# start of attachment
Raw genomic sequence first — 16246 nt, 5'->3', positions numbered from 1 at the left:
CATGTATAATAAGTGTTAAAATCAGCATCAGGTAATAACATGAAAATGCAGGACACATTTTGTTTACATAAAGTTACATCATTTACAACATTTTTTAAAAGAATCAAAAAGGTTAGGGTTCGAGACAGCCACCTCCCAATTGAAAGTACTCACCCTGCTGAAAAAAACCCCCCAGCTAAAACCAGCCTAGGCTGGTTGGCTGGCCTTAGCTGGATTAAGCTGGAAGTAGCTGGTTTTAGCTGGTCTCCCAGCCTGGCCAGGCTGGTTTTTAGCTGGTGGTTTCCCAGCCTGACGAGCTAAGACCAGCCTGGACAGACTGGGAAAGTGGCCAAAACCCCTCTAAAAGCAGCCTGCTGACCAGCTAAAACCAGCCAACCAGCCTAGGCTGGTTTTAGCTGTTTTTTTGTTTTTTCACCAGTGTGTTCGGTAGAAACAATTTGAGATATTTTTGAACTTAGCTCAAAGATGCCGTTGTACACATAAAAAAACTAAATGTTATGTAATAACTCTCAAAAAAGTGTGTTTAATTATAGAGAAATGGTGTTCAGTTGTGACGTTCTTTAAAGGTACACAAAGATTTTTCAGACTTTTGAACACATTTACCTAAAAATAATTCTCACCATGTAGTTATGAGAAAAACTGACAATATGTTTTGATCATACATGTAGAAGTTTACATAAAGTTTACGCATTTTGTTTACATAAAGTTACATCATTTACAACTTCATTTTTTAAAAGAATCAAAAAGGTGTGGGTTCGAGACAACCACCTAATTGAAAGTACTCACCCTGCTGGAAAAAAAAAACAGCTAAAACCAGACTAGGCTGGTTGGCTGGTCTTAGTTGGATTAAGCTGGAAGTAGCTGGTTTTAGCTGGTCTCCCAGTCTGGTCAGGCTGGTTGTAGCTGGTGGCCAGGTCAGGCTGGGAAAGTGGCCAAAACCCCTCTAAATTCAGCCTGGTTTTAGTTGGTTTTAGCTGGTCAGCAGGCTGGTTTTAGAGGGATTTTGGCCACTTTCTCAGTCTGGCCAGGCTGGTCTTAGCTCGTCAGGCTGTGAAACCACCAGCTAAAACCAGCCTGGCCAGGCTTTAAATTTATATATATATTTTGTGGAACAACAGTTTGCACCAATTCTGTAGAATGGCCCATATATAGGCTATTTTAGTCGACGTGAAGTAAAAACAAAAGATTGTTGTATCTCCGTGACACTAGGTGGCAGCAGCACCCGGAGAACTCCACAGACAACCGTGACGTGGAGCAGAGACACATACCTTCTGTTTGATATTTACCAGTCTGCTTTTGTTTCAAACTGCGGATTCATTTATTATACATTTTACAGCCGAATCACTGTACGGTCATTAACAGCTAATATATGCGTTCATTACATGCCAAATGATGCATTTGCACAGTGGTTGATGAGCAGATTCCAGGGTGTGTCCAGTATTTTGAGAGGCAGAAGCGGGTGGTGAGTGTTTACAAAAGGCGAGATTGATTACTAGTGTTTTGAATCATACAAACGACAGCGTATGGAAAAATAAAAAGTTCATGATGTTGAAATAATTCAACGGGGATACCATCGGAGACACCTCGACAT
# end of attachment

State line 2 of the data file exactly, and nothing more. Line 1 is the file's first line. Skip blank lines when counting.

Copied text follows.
CATGTATAATAAGTGTTAAAATCAGCATCAGGTAATAACATGAAAATGCAGGACACATTTTGTTTACATAAAGTTACATCATTTACAACATTTTTTAAAAGAATCAAAAAGGTTAGGGTTCGAGACAGCCACCTCCCAATTGAAAGTACTCACCCTGCTGAAAAAAACCCCCCAGCTAAAACCAGCCTAGGCTGGTTGGCTGGCCTTAGCTGGATTAAGCTGGAAGTAGCTGGTTTTAGCTGGTCTCCCAGCCTGGCCAGGCTGGTTTTTAGCTGGTGGTTTCCCAGCCTGACGAGCTAAGACCAGCCTGGACAGACTGGGAAAGTGGCCAAAACCCCTCTAAAAGCAGCCTGCTGACCAGCTAAAACCAGCCAACCAGCCTAGGCTGGTTTTAGCTGTTTTTTTGTTTTTTCACCAGTGTGTTCGGTAGAAACAATTTGAGATATTTTTGAACTTAGCTCAAAGATGCCGTTGTACACATAAAAAAACTAAATGTTATGTAATAACTCTCAAAAAAGTGTGTTTAATTATAGAGAAATGGTGTTCAGTTGTGACGTTCTTTAAAGGTACACAAAGATTTTTCAGACTTTTGAACACATTTACCTAAAAATAATTCTCACCATGTAGTTATGAGAAAAACTGACAATATGTTTTGATCATACATGTAGAAGTTTACATAAAGTTTACGCATTTTGTTTACATAAAGTTACATCATTTACAACTTCATTTTTTAAAAGAATCAAAAAGGTGTGGGTTCGAGACAACCACCTAATTGAAAGTACTCACCCTGCTGGAAAAAAAAAACAGCTAAAACCAGACTAGGCTGGTTGGCTGGTCTTAGTTGGATTAAGCTGGAAGTAGCTGGTTTTAGCTGGTCTCCCAGTCTGGTCAGGCTGGTTGTAGCTGGTGGCCAGGTCAGGCTGGGAAAGTGGCCAAAACCCCTCTAAATTCAGCCTGGTTTTAGTTGGTTTTAGCTGGTCAGCAGGCTGGTTTTAGAGGGATTTTGGCCACTTTCTCAGTCTGGCCAGGCTGGTCTTAGCTCGTCAGGCTGTGAAACCACCAGCTAAAACCAGCCTGGCCAGGCTTTAAATTTATATATATATTTTGTGGAACAACAGTTTGCACCAATTCTGTAGAATGGCCCATATATAGGCTATTTTAGTCGACGTGAAGTAAAAACAAAAGATTGTTGTATCTCCGTGACACTAGGTGGCAGCAGCACCCGGAGAACTCCACAGACAACCGTGACGTGGAGCAGAGACACATACCTTCTGTTTGATATTTACCAGTCTGCTTTTGTTTCAAACTGCGGATTCATTTATTATACATTTTACAGCCGAATCACTGTACGGTCATTAACAGCTAATATATGCGTTCATTACATGCCAAATGATGCATTTGCACAGTGGTTGATGAGCAGATTCCAGGGTGTGTCCAGTATTTTGAGAGGCAGAAGCGGGTGGTGAGTGTTTACAAAAGGCGAGATTGATTACTAGTGTTTTGAATCATACAAACGACAGCGTATGGAAAAATAAAAAGTTCATGATGTTGAAATAATTCAACGGGGATACCATCGGAGACACCTCGACAT